Bluechick2u likes this.
  9. MeepBeep

    MeepBeep Chillin' With My Peeps

    Most studies have shown little to no difference between cleaning and not cleaning hatching eggs in regards to hatch rate...

    http://pubag.nal.usda.gov/pubag/downloadPDF.xhtml?id=38858&content=PDF

    As for voting in the poll, I don't follow a strict procedure so the answers are not applicable as written nor are all possibilities coverd...

    My vote goes to...

    [​IMG] I sometimes do all the above, some of the above as well as doing procedures not offered as a choice


    .
     
    Last edited: Apr 2, 2016
  10. Ridgerunner

    Ridgerunner Chicken Obsessed

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    Late in this long talk Dr. Bramwell displays a chart that shows the difference in washing and not washing dirty eggs. It’s been a while since I set through this so I’m going on memory, but this was not about washing or not washing relatively clean eggs, it was about washing, sandpapering, or just setting dirty eggs. By dirty he did not mean eggs with a light discoloration or stain on them but eggs with a clump of dirt or poop on them. There is a real benefit in washing those dirty eggs. Still, washed or sandpapered dirty eggs had a worse hatch rate than eggs that were clean to start with. That’s why I don’t set dirty eggs.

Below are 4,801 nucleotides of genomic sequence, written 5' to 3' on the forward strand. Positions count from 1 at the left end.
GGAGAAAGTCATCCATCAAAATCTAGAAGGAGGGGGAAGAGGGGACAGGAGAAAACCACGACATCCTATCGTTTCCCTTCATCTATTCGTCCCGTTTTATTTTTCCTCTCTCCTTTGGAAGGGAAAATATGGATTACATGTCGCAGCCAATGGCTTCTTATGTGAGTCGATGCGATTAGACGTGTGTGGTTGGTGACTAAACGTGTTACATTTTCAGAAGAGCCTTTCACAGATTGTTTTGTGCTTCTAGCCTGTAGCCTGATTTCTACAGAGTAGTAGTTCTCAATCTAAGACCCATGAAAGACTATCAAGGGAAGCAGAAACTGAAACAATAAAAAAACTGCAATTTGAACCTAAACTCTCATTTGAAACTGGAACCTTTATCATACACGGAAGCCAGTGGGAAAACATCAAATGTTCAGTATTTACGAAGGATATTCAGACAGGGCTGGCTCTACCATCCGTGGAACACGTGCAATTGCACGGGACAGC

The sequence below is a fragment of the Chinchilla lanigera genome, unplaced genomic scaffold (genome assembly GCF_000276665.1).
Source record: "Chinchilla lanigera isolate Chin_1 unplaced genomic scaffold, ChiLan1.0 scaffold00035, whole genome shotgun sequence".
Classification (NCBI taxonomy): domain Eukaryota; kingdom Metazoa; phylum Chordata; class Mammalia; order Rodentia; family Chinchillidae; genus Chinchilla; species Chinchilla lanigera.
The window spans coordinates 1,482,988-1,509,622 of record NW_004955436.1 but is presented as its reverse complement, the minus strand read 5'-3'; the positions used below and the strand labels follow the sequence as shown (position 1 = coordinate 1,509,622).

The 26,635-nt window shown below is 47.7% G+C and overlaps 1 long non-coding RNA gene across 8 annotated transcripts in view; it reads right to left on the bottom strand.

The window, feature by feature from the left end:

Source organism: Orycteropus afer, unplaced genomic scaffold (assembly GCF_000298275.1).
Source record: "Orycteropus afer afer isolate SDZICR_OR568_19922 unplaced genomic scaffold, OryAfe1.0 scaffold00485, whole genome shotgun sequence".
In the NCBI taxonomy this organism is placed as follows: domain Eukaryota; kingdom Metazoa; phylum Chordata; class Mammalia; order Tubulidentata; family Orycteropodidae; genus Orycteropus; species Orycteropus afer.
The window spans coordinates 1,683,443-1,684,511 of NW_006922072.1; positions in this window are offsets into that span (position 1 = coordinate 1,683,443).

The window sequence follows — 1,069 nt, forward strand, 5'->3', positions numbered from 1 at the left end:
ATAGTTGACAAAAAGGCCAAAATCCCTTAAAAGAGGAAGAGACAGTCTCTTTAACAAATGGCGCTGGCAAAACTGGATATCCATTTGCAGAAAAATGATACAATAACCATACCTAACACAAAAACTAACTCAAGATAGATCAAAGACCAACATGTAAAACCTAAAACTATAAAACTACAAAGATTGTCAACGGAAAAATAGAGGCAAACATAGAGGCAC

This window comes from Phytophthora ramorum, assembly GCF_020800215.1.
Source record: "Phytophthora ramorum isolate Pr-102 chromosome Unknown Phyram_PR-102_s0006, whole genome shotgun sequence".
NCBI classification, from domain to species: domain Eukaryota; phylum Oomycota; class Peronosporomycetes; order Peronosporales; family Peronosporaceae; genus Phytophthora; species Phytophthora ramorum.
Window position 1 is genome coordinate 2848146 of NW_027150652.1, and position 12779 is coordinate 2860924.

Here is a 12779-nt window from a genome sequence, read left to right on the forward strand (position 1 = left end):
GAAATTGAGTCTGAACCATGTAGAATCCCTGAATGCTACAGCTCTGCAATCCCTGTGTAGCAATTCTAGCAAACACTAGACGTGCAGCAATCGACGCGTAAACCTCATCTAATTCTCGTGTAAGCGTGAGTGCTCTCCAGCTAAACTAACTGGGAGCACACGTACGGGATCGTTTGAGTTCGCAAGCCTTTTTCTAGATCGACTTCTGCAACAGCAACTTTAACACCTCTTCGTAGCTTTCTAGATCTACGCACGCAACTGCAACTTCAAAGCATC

I absolutely agree you should not wash or clean eggs that are going under a broody hen. A broody hen is not a sterile environment. Those eggs need all the protection they can get.

    I believe in starting the chicks working on immunity as soon as possible but I don’t think whether the eggs are sterile or not will have any effect on that. Whether I hatch them myself or get them through the post office I feed them dirt from the run on day 2 plus the brooder is in the coop. They get exposed very quickly.

    This video is amateur, poor quality. But MeepBeep it’s something I think you might enjoy.

     
    Bluechick2u and AmyLynn2374 like this.